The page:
A New Future for Social Security – Age Scotland submission

Age Scotland has put forward an wide-ranging submission to the Scottish Government’s consultation on the future for social security in Scotland.

The charity endorses the basic principle that social security should be seen as an investment in the people of Scotland and in strengthening our social fabric.  We propose models which should exhibit trust in people and respect for their dignity.

We advocate an end to rules which are probably discriminatory based on age – such as the lack of a mobility component for attendance allowance, unlike other disability benefits – and we support the principle that universal winter fuel payments are the most effective means of reaching those most in need of support.

The submission is extensive, comprising some 56 pages, although the consultation paper was over 140 pages long and posed over 170 questions.  It is the most detailed policy submission which the charity or its predecessors have ever compiled.

The submission gives the charity’s perspective on a wide range of specific benefits affecting older people which are being devolved (including disability and carer’s benefits, funeral payments, and winter fuel payments).

It also deals with a series of administrative matters on how eligibility should be worked out, how benefits should be paid, and the overarching principles and intended outcomes which should be a focus for the new system.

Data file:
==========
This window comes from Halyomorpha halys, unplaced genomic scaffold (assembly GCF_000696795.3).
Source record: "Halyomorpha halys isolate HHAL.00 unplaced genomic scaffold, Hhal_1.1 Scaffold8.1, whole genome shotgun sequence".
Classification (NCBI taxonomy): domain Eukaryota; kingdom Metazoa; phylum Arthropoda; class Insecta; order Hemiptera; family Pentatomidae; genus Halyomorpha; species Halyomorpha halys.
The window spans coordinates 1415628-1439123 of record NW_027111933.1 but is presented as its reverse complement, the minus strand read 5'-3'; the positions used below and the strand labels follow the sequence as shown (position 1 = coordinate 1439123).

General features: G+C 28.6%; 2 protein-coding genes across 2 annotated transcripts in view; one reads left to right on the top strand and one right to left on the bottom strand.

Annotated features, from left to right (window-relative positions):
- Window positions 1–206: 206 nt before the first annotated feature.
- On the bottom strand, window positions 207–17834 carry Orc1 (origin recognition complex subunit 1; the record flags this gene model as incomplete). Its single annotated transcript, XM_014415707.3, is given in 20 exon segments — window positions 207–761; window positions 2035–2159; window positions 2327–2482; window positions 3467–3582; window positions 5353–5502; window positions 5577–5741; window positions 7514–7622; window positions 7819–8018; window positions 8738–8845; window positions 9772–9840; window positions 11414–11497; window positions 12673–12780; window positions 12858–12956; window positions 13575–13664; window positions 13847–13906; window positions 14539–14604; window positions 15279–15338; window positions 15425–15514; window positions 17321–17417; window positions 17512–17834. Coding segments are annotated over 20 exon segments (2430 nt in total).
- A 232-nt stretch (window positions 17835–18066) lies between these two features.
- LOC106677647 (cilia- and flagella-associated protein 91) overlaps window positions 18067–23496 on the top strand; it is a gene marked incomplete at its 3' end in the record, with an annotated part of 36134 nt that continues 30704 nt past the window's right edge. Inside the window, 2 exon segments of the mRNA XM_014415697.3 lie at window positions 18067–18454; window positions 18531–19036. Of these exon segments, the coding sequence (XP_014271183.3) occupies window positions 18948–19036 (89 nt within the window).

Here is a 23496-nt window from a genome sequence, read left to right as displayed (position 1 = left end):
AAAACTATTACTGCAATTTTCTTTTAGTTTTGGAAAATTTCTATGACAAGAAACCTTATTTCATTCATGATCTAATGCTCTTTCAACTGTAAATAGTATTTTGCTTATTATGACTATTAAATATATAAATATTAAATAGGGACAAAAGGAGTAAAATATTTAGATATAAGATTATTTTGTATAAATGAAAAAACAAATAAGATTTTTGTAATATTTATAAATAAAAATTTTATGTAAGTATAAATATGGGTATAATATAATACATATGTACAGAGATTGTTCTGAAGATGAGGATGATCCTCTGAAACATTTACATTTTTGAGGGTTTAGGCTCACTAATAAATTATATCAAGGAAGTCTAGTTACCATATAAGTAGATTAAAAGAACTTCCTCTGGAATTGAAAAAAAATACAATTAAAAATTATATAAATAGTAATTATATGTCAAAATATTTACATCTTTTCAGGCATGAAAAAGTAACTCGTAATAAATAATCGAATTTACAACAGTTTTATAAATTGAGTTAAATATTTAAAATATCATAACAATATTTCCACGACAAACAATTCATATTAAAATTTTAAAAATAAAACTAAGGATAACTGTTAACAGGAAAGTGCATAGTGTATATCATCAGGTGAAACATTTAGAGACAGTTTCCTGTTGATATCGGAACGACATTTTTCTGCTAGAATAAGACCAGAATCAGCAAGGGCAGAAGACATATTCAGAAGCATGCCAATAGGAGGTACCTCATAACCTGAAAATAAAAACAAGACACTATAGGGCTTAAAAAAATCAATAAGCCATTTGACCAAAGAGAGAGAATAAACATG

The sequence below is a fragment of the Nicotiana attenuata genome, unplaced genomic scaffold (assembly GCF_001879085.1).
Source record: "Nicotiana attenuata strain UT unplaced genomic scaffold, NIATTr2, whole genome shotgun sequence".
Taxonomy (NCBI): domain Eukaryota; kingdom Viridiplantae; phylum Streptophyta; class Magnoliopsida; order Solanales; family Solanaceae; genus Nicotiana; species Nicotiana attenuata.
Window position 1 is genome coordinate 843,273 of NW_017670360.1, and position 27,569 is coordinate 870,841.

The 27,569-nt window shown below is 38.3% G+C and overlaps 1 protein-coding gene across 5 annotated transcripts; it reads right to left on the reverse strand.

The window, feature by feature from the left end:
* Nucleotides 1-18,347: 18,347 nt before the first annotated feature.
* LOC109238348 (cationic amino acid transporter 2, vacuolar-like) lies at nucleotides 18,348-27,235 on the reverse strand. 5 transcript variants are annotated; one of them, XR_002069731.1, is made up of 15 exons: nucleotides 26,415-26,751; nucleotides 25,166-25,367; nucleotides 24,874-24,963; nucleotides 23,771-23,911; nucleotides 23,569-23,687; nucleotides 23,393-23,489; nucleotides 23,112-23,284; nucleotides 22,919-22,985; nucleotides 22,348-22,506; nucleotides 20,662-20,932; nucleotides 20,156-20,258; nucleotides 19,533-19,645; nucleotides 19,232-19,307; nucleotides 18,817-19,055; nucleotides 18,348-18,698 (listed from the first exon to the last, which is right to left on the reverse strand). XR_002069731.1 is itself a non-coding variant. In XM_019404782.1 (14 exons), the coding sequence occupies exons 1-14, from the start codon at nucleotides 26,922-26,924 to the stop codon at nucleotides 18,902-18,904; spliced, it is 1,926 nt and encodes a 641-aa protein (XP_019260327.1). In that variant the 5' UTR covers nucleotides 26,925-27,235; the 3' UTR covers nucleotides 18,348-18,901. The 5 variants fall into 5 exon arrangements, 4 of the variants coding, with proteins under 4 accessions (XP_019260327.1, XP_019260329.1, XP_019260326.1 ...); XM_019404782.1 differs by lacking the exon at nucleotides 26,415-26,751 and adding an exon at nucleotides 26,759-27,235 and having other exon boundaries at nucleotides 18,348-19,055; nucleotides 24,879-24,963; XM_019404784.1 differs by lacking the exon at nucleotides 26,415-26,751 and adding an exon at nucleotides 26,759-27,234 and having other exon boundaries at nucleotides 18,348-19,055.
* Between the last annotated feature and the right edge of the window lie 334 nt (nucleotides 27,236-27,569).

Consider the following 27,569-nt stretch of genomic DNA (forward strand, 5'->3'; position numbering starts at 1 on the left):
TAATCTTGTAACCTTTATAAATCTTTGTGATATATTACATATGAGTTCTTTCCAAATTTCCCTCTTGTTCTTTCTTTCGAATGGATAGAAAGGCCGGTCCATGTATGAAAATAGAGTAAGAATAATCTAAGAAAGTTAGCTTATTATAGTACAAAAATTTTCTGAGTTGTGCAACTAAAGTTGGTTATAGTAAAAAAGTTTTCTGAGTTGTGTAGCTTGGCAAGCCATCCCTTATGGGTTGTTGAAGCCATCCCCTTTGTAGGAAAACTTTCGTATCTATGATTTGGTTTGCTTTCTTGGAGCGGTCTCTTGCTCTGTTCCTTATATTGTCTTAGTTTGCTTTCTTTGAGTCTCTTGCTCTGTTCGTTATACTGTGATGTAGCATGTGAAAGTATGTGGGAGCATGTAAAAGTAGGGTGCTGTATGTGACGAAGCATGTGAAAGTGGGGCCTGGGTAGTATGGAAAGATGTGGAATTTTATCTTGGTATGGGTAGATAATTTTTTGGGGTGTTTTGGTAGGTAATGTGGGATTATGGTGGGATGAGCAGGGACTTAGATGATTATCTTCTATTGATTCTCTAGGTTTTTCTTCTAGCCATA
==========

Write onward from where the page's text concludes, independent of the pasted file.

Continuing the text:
Another important aspect is ensuring that the new devolved system works well with the other benefits which will remain reserved to the UK Parliament and Government, and administered by the DWP, JobCentres and the Pension Service.  Clearly it is important for there to be no disruption to payments on which vulnerable people depend, either as the responsibility is transferred or as changes the Scottish Government intends to make are implemented.

The response was informed by the views and experiences of older people themselves, which we gathered at eight distinct consultation events around the country, and also the expertise of our policy staff and helpline advisors, who regularly support older people with benefits concerns and queries.  We aim to use this invaluable information in our further discussions with Government Ministers and officials as the policies take shape and legislation is prepared to give effect to them.

Download our submission


Please feel free to share any views you have by emailing policycomms@agescotland.org.uk

Scottish Government consultation about new benefit powers

The Scottish Government is consulting about how best to use its new benefit powers, the consultation is open until 28th October 2016. You can find full information here.

The new benefit powers most likely to affect older people relate to

  • Disability related benefits including Personal Independence Payment, Disability Living Allowance and Attendance Allowance
  • Cold Weather Payments
  • Winter Fuel Payments
  • Funeral Payments

The Scottish Government is interested in your opinions on a wide range of issues including:

  • Are there any particular words or phrases that should not be used when delivering social security in Scotland?
  • Should social security in Scotland make some provision for face to face contact?
  • What are your views on what is right and wrong with current disability benefits?
  • Are there changes that could be made to disability benefits that would significantly improve equality?